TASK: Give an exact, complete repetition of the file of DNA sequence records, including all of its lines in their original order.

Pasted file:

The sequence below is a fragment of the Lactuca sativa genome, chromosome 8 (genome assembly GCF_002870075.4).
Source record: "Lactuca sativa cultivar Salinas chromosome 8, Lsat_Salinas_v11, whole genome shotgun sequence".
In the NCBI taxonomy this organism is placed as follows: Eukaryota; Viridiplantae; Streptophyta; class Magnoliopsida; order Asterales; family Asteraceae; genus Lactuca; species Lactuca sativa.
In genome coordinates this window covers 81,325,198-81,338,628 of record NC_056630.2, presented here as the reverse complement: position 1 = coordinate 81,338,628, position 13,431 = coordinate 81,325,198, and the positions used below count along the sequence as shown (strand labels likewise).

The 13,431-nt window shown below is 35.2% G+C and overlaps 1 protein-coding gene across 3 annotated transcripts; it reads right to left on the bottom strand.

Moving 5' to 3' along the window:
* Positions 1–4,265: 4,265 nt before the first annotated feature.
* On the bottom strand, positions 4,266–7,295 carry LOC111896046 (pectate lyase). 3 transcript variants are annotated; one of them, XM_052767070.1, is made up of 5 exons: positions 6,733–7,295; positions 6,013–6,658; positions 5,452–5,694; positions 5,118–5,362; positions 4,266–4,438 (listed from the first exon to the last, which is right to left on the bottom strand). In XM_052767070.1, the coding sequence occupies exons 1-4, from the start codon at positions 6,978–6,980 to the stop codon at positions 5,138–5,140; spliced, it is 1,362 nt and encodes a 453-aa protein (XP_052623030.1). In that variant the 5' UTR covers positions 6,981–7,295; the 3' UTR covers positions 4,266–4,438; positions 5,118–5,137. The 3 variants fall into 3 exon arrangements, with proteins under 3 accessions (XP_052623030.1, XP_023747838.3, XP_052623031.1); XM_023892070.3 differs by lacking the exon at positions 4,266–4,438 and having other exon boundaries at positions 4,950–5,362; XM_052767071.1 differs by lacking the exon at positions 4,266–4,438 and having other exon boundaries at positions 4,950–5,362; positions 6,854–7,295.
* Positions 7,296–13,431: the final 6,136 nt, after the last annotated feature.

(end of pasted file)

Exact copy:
The sequence below is a fragment of the Lactuca sativa genome, chromosome 8 (genome assembly GCF_002870075.4).
Source record: "Lactuca sativa cultivar Salinas chromosome 8, Lsat_Salinas_v11, whole genome shotgun sequence".
In the NCBI taxonomy this organism is placed as follows: Eukaryota; Viridiplantae; Streptophyta; class Magnoliopsida; order Asterales; family Asteraceae; genus Lactuca; species Lactuca sativa.
In genome coordinates this window covers 81,325,198-81,338,628 of record NC_056630.2, presented here as the reverse complement: position 1 = coordinate 81,338,628, position 13,431 = coordinate 81,325,198, and the positions used below count along the sequence as shown (strand labels likewise).

The 13,431-nt window shown below is 35.2% G+C and overlaps 1 protein-coding gene across 3 annotated transcripts; it reads right to left on the bottom strand.

Moving 5' to 3' along the window:
* Positions 1–4,265: 4,265 nt before the first annotated feature.
* On the bottom strand, positions 4,266–7,295 carry LOC111896046 (pectate lyase). 3 transcript variants are annotated; one of them, XM_052767070.1, is made up of 5 exons: positions 6,733–7,295; positions 6,013–6,658; positions 5,452–5,694; positions 5,118–5,362; positions 4,266–4,438 (listed from the first exon to the last, which is right to left on the bottom strand). In XM_052767070.1, the coding sequence occupies exons 1-4, from the start codon at positions 6,978–6,980 to the stop codon at positions 5,138–5,140; spliced, it is 1,362 nt and encodes a 453-aa protein (XP_052623030.1). In that variant the 5' UTR covers positions 6,981–7,295; the 3' UTR covers positions 4,266–4,438; positions 5,118–5,137. The 3 variants fall into 3 exon arrangements, with proteins under 3 accessions (XP_052623030.1, XP_023747838.3, XP_052623031.1); XM_023892070.3 differs by lacking the exon at positions 4,266–4,438 and having other exon boundaries at positions 4,950–5,362; XM_052767071.1 differs by lacking the exon at positions 4,266–4,438 and having other exon boundaries at positions 4,950–5,362; positions 6,854–7,295.
* Positions 7,296–13,431: the final 6,136 nt, after the last annotated feature.